Taking aim at ‘plus’ size clothing for children

Stores and manufacturers who sell children’s clothing labeled as “plus,” “husky,” or even “slim” size may be contributing to discrimination and shaming of overweight or even thin or small youngsters, a Harvard T.H. Chan School of Public Health researcher told BuzzFeed News on October 14, 2016.

“For children to have to lead a movement to fight weight stigma is a tough battle for them to take on,” said S. Bryn Austin, director of the Harvard Chan School’s Strategic Training Initiative for the Prevention of Eating Disorders (STRIPED) and professor in the Department of Social and Behavioral Sciences, at Harvard Chan School. “I would rather just not expose them to that stigma and for them to be treated fairly and all children to know they’re loved and valued at any size.”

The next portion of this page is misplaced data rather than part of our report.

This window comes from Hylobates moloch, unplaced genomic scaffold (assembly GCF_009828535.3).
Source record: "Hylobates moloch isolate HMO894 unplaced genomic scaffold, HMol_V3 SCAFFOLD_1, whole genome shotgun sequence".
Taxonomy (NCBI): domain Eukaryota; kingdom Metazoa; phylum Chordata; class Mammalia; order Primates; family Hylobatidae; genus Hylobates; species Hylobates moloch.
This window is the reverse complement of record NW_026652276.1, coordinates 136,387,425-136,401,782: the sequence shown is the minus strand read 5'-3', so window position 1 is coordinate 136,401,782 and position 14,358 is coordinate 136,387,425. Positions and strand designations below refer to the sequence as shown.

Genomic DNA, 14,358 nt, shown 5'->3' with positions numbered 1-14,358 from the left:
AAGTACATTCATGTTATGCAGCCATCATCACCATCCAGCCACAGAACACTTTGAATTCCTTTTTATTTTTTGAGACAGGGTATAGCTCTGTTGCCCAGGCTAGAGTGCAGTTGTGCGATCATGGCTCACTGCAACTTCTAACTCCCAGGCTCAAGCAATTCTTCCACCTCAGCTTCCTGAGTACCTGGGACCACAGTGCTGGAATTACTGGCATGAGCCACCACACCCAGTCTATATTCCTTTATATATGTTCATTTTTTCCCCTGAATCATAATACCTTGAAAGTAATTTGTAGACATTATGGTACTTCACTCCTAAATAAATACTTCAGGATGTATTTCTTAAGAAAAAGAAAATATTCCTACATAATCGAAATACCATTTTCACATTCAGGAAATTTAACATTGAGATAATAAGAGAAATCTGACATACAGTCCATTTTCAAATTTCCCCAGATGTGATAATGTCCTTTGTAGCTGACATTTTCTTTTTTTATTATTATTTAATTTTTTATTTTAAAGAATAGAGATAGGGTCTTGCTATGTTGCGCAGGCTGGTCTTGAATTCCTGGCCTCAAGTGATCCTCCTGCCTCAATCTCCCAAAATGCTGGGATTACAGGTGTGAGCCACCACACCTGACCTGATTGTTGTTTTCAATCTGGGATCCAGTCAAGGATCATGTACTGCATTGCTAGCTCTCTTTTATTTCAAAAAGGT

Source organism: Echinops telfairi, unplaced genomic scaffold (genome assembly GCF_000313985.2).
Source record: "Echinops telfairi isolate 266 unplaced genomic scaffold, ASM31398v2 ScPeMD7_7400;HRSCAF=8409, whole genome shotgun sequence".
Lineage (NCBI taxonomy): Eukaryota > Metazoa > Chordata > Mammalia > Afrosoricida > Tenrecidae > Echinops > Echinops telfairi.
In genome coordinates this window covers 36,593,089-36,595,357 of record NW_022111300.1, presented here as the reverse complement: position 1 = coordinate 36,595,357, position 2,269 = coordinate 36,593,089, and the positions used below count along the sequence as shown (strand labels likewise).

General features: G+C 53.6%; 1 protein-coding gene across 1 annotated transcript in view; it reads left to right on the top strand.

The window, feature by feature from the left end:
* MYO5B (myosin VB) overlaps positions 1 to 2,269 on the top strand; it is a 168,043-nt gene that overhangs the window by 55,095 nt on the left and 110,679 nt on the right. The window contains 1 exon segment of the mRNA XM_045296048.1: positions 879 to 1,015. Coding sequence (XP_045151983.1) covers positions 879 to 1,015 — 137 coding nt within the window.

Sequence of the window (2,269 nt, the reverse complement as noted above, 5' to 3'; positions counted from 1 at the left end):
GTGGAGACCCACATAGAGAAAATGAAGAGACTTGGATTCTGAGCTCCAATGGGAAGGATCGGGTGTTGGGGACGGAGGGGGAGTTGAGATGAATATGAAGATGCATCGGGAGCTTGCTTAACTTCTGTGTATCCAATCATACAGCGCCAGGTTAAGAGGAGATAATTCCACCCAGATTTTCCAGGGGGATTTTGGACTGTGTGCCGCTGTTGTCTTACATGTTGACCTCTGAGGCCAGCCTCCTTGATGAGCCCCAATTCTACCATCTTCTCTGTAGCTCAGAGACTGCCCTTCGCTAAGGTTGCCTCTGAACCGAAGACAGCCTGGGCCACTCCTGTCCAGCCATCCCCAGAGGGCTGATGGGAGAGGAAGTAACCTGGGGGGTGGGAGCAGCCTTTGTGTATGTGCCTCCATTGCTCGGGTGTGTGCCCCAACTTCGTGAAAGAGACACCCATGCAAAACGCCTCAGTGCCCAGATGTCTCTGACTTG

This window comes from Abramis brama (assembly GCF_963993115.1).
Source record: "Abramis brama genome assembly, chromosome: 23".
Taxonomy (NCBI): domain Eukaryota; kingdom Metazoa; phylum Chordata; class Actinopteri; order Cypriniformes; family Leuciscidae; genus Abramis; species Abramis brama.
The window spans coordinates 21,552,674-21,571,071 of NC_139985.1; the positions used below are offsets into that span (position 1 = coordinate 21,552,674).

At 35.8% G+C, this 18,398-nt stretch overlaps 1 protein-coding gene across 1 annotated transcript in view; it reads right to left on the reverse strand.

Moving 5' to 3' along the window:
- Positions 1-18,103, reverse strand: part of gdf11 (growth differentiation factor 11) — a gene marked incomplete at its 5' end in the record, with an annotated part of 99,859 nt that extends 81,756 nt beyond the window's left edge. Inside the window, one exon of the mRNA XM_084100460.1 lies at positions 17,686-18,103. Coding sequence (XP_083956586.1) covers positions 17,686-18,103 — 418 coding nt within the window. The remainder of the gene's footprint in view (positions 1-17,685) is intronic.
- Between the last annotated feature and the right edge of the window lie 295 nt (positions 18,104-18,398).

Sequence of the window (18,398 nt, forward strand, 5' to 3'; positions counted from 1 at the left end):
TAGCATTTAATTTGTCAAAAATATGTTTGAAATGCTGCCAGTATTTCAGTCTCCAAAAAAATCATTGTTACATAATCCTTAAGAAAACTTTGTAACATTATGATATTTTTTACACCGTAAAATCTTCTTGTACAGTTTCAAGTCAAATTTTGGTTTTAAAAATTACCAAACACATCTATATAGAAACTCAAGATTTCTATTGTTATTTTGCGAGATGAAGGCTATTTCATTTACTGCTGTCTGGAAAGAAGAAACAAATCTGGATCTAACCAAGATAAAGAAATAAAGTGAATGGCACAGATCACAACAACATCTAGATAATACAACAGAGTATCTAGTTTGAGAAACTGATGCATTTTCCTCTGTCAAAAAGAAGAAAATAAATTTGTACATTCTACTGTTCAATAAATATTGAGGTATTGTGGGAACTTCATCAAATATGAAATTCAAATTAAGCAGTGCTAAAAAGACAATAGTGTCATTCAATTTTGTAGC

“What would be better is if we didn’t employ these methods of discrimination and shaming that create higher and lower statuses in community,” she told BuzzFeed News. “How about we just have children be treated equal?”

Read the BuzzFeed News article: These Moms Are Angry That Old Navy And Gap Call Kids “Husky” And “Plus” Size

Learn more

A call to regulate starvation of ‘Paris thin’ models (Harvard Chan News)

Eating Disorders, Mental Health and Body Image (Harvard Chan Forum webcast)